Elizabeth (Norah Jones) calls up a Russian diner in New York City run by Englishman Jeremy (Jude Law) and asks if her boyfriend has been in there tonight. He doesn't know, but says if she tells him what he usually has to eat he might recall the man, so soon Elizabeth walks into the establishment and start quizzing him, though what he finally remembers is not really what she wanted to hear. Turns out her boyfriend was in there with another woman, and she is crestfallen, though on the bright side she has made a new friend in Jeremy as they get to chatting the night away...
For his English language feature debut, cult director Wong Kar Wai opted to go to America, though this was not an American film, which explains the dreamy eyed view of the country that he conjured up. That was not enough for many, however, and those who had enjoyed his Hong Kong movies were not so impressed with his choices here, the main problem being that he often worked in a stylised fashion which when translated into English made the characters appear affected, and the whole of the production around them look just as artificial.
Some responded to this thanks to Darius Khondji's expert cinematography, so as often with this director's work at least the visuals were ravishing, except they might have been even more appealing if they hadn't insisted on rendering shots with that juddery slow motion much seen in moody pop videos or online videos on a bad connection. Once you noticed it, it became very distracting as you would likely prefer the more artful images that were less blurry and stuttery. But that was not what the main bone of contention was for the film's critics, as garnering most of the publicity was the screen debut of singer Norah Jones.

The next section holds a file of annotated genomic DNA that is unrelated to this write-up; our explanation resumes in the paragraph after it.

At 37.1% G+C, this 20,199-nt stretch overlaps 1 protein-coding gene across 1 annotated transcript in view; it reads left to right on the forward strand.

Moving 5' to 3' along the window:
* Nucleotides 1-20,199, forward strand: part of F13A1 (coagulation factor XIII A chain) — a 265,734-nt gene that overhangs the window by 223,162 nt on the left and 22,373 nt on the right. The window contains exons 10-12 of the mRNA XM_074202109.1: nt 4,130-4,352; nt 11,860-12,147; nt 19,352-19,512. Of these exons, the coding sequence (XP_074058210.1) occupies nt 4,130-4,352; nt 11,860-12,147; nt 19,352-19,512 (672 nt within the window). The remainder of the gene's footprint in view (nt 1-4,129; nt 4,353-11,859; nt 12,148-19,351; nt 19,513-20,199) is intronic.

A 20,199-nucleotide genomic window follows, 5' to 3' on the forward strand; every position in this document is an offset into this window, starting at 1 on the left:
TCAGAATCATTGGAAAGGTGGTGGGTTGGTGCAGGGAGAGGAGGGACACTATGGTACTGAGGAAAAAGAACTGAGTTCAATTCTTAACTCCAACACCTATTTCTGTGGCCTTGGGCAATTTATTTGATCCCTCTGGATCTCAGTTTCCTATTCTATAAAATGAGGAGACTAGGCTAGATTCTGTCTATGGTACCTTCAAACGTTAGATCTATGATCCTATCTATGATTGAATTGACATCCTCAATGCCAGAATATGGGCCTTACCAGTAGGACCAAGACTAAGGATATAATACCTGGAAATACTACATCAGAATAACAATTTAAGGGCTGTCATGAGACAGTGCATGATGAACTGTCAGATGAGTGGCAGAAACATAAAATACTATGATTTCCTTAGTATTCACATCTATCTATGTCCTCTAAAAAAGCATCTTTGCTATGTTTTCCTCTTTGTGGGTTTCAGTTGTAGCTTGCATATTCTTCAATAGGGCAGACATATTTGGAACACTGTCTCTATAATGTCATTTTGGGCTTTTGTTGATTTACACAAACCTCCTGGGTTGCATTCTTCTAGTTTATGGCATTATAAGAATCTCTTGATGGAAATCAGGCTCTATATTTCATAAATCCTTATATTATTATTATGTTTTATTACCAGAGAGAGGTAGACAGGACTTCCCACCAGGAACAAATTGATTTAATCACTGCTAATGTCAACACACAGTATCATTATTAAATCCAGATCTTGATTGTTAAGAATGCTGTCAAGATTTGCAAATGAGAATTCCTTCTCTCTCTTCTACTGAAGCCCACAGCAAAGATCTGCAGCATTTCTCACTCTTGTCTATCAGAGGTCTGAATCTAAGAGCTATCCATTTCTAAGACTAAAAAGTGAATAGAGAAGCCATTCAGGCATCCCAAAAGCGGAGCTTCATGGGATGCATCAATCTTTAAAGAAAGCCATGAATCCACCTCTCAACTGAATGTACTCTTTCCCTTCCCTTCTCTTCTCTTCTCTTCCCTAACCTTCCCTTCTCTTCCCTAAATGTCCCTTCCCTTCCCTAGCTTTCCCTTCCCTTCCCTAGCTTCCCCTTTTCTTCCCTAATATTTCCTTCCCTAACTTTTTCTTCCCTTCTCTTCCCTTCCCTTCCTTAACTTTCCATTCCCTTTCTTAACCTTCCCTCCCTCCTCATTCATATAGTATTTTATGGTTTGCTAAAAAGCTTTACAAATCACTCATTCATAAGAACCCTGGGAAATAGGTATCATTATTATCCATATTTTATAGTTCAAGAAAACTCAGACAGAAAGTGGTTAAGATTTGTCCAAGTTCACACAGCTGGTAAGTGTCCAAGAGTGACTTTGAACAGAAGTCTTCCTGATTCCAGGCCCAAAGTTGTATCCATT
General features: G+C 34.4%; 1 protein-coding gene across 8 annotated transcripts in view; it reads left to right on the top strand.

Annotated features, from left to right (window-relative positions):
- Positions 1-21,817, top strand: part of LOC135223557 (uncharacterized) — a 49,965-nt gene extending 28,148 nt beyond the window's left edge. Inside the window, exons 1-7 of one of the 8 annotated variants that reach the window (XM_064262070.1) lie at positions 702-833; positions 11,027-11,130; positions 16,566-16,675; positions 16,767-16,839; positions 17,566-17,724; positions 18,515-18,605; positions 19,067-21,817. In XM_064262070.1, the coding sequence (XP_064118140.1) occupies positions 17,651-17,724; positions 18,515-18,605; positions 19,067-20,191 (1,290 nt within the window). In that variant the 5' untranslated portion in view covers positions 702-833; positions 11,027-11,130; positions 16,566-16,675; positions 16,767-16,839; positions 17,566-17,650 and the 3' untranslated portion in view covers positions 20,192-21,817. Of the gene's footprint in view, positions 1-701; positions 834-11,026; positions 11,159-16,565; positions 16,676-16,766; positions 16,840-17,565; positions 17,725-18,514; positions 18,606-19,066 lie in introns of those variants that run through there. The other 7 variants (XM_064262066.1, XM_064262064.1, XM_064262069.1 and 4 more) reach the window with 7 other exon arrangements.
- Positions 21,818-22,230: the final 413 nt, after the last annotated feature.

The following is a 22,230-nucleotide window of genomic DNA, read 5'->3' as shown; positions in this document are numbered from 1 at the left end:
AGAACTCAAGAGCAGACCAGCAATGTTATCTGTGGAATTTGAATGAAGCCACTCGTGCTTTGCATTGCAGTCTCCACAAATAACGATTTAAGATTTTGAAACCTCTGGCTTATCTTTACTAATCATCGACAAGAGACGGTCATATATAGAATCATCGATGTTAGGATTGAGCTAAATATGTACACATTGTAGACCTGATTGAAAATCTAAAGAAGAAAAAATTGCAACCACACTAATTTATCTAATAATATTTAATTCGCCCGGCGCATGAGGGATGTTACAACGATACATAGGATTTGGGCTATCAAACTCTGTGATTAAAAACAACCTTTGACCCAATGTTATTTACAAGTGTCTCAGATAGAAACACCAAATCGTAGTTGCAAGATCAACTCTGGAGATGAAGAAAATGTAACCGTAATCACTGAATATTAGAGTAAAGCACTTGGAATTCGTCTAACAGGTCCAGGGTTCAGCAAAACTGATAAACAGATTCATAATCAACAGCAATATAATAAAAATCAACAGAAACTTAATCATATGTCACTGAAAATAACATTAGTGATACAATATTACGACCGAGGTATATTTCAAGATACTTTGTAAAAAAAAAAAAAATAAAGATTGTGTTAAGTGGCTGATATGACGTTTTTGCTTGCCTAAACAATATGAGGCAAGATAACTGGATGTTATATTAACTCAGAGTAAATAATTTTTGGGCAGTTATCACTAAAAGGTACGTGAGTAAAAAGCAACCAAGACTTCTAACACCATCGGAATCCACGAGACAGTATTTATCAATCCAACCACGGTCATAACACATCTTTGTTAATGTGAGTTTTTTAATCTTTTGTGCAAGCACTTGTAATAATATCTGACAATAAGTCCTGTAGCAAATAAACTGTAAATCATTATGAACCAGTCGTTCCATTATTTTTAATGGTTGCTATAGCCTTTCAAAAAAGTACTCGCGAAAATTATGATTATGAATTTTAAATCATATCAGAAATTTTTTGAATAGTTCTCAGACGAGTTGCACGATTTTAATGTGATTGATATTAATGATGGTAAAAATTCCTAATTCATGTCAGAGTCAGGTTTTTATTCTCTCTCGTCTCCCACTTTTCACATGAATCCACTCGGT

It's true that in her first scenes you wonder what Wong saw in her, but she improved as the story went along, growing into her role and by the end of it approaching a respectable perfrormance. Law for some reason took to adopting a Manchester accent, but was decent enough as the man who we can tell from the start would be right for Elizabeth, if only she didn't have to take off and "find herself" throughout the rest of the land over the course of the following year. This does offer up a road movie for the audience's delictation, which carries on much as you'd expect, with Elizabeth sending postcards to Jeremy as she gets jobs in diners and bars and meets all sorts of interesting guest stars delighted to be in a Wong Kar Wai movie.
First up is David Strathairn, who plays a lovelorn, alcoholic cop drowning his sorrows every night and we find out why when his estranged wife (Rachel Weisz) arrives to inadvertantly make him feel worse. She is a brittle sort, with no time for her ex now, which winds up in tragedy that doesn't have enough space to work up the necessary emotional weight, and the subplot collapses into cliché, which is what the rest of this could be accused of. Next is Natalie Portman, miscast as a world-weary gambler (she even calls Elizabeth "Toots"!) who bets her car to our heroine, loses, and then persuades her to accompany her to Las Vegas in said vehicle as they each learn the meaning and value of trust. Again, Portman is reduced to broad strokes when the script needed more subtlety, whereupon it ends with what you thought would happen the moment Elizabeth walked into Jeremy's diner. My Blueberry Nights (the two leads bond over blueberry pie) was nice enough, but rather unformed when it could have been poignant. Music by Ry Cooder.